Congress created programs for widows and widowers of our military members. In 1956, Dependency and Indemnity Compensation (DIC) was established by the Servicemen’s and Veteran’s Survivor Benefit Act. According to David Burrelli (2004) CRS Report, “Under this Act, as amended, DIC is paid to the survivors … of servicemen or veterans who died on or after January 1, 1957, from: (1) a disease or injury incurred or aggravated in line of duty while on active duty or active duty training; or (2) an injury incurred or aggravated in line of duty while on inactive duty training; or (3) a disability compensable under laws administered by the VA.” The purpose of DIC is an indemnity payable to widows and widowers when a military member dies as a result of a service connected cause.
In 1972, Congress created the Survivor Benefit Plan (SBP). According to Burrelli (2004) , SBP replaced the Retired Serviceman’s Family Protection Plan (RSFPP) to provide improvements and “increase participation rates, reduce costs to the retiree, and benefits for the survivors.” The purpose of SBP is to ensure that a portion of the military member’s retirement will be provided to the widow or widower after the military member’s death.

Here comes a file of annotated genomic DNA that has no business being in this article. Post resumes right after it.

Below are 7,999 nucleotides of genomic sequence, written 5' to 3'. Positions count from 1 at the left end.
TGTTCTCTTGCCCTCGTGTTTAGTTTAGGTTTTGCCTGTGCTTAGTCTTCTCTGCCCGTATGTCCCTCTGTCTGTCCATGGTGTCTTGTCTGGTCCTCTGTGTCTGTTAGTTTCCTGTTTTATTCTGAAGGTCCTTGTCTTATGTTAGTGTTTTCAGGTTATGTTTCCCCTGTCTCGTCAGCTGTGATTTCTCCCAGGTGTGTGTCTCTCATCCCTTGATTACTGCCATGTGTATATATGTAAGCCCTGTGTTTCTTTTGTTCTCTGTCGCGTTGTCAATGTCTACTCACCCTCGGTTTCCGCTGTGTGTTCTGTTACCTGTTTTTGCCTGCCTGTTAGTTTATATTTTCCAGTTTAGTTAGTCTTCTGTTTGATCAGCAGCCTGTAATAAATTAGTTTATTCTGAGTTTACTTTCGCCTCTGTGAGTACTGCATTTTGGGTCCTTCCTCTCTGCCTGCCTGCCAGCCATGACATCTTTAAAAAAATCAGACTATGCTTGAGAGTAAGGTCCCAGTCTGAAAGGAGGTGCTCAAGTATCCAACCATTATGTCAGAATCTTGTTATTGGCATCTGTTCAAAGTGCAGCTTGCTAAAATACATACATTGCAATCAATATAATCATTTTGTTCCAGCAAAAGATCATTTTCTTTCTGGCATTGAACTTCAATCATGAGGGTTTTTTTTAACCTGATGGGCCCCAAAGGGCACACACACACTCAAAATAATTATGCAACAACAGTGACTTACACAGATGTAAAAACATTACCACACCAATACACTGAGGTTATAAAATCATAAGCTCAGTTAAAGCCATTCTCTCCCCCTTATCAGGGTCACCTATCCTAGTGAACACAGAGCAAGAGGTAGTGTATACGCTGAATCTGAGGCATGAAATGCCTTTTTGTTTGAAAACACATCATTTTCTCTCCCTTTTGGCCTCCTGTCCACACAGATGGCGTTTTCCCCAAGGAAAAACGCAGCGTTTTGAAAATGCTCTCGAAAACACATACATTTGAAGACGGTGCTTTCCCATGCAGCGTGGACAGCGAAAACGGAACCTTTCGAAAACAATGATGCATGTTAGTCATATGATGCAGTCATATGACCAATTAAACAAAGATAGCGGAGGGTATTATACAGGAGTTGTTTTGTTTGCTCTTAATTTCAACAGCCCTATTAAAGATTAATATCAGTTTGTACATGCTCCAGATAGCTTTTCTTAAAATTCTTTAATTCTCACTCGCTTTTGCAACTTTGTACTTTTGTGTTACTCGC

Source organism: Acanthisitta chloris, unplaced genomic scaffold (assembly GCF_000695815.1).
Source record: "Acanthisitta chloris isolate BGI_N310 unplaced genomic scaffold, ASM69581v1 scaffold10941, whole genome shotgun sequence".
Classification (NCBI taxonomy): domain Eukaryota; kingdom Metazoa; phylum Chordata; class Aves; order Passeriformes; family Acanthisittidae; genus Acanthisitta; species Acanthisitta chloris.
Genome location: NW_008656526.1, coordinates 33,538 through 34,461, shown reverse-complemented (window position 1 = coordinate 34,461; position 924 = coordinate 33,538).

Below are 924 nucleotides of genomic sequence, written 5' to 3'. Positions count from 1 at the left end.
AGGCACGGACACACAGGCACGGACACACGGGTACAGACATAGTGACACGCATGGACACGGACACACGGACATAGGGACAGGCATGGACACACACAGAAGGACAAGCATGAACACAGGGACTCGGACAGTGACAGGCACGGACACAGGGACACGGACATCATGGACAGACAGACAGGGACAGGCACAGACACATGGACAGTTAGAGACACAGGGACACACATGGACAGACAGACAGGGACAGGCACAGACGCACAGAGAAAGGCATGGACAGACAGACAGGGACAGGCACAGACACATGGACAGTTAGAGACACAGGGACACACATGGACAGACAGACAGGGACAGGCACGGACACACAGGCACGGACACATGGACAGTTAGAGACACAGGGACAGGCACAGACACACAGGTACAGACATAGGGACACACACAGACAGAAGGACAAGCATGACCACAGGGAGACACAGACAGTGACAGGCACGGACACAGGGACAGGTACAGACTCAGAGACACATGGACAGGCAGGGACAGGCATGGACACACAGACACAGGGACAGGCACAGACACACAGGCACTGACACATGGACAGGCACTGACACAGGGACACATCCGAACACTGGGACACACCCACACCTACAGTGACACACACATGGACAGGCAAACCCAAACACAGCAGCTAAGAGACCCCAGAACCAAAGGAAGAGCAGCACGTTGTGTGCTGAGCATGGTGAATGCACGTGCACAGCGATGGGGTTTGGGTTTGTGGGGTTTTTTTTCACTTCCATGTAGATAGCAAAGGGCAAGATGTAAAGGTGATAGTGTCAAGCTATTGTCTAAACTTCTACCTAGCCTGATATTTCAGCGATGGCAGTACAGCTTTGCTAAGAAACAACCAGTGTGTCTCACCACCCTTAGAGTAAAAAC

Stated simply, DIC, created in 1956, is an indemnity payable to widows and widowers when a military member dies as a result of a service connected cause. SBP, created in 1972, is an annuity paid to a military member’s widow or widower to ensure that a portion of the military member’s retirement pay will be provided to the widow or widower after the military member’s death. These are two very different plans and two very different purposes.
GSW Membership and SBP
GSW is made up of approximately 10,000 members all receiving DIC. Some members are eligible for and receive SBP. For those widows and widowers receiving SBP, either their retired military spouse chose to purchase SBP at retirement or, the military member died while on active duty.
SBP has complex eligibility requirements creating several subgroups. Active duty survivors whose military spouse died before September 11, 2001 and were retirement eligible when they died were eligible for SBP. All other active duty survivors whose military spouse died before September 11, 2001 were not eligible for SBP. Any active duty death occurring after September 11, 2001, resulted in the survivor’s automatic enrollment into SBP at the time of their military member’s death. P.L. 107-107 authorizes 100% disability retirement be granted posthumously for members of the armed forces who die in the line of duty while on active duty post September 11, 2001.